Arizona’s Three-Tier Distribution System

beer producerTier 1 is composed of the producers – the makers of the beer, wine and spirit beverage alcohol products enjoyed by millions of responsible, adult Arizonans.


beer distributor delivering beerTier 2 is composed of the distributors – the wholesalers who buy these products from producers and sell and distribute these products to retailers.


beer distributor

Tier 3
is composed of the retailers who sell these products to the public.



This system was born out of the end of Prohibition when the 21st Amendment to the U.S. Constitution gave each state the power to regulate alcohol sales inside its borders. In response to the grant of this authority, all states adopted versions of the 3-tier system.

Under Title 4 of the Arizona Revised Statutes,with the exception of the ability of wineries to ship very limited amounts of product directly into Arizona, the 3-tier system is fully implemented under the state’s regulatory framework for these unique products (i.e., beverage alcohol).

The 3-tier system provides critical benefits on multiple levels, and it should be a priority for Arizona to maintain the integrity of this system.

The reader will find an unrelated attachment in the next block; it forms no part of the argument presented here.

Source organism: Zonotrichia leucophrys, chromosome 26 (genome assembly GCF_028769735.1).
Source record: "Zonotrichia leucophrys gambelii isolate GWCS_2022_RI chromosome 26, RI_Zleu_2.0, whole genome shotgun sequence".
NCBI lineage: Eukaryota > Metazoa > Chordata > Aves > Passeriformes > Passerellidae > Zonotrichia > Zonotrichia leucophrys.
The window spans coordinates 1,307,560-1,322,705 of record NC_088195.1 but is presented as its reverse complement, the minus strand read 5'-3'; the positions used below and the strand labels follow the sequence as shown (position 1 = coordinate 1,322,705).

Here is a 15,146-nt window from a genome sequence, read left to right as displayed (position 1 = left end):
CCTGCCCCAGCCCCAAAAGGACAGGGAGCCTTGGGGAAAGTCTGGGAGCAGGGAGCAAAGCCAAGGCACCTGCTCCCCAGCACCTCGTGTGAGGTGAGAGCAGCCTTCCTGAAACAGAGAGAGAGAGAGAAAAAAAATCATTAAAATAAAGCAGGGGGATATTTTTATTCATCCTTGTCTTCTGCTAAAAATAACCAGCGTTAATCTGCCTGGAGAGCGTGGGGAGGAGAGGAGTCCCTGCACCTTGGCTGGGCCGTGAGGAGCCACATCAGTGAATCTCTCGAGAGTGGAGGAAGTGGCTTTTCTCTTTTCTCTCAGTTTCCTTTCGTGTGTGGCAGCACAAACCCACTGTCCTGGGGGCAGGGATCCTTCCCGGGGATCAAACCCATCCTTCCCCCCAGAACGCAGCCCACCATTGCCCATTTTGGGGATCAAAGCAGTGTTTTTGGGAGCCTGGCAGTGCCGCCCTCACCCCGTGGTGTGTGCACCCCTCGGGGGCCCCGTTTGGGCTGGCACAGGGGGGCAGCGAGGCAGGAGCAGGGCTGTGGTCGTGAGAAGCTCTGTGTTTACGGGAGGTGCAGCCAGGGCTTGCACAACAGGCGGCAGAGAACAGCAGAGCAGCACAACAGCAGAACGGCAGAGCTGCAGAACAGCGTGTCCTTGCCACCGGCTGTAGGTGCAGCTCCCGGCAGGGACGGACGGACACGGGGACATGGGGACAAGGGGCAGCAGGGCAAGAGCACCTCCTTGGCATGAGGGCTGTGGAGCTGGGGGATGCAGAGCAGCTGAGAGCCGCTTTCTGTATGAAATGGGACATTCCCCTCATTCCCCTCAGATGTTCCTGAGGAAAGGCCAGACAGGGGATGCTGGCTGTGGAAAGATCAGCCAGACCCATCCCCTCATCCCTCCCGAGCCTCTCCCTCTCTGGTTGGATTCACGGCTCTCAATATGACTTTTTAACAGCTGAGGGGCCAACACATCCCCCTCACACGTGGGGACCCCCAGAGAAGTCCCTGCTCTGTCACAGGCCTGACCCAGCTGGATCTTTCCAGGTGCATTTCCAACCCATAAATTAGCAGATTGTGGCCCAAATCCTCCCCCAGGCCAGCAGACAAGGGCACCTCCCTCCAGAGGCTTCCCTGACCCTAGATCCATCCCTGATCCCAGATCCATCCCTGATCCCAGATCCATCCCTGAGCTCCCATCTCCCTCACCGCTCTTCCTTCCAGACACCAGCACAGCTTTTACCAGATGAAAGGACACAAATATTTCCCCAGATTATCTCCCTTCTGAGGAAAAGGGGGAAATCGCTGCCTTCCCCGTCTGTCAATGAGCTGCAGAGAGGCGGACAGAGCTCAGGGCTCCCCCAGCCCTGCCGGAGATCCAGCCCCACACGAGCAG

The critical value point in the 3-tier system is the 2nd tier where distributors ensure product safety, consumer choice, fair competition, an infusion of economic vitality to the state and its communities, product affordability and convenience.

Millennials Driving Alcoholic Beverage Trends


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Craft Beer Expanding Faster Than Any Time Since Prohibition Ended

We love craft beer, and we're not afraid to talk your ear off about it. It turns out, we're not alone. According to the Brewers Association, there are now 2,126 craft breweries in the U.S., more than there have been since 1890. This number includes 350 new breweries that have opened since June 2011 alone. Guys, we get it -- you want more beer.

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Arizona Department of Liquor Licenses and Control

BWDA lauds the Arizona Department of Liquor Licenses and Control for issuing a new Wholesale Licensee Industry Practices Advisory, which provides needed clarity and consistency in the interpretation of current state liquor regulations ...

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What We Support and Why

Sale Signs

What is our stance? We want to stop efforts to de-regulate the sale and marketing of alcohol. Because alcohol is not an ordinary commodity such as tires or mayonnaise, it must be sold with care and restraint. Examples in other parts of the world demonstrate that alcohol and the "free marketplace" are a bad mix because they produce major social problems.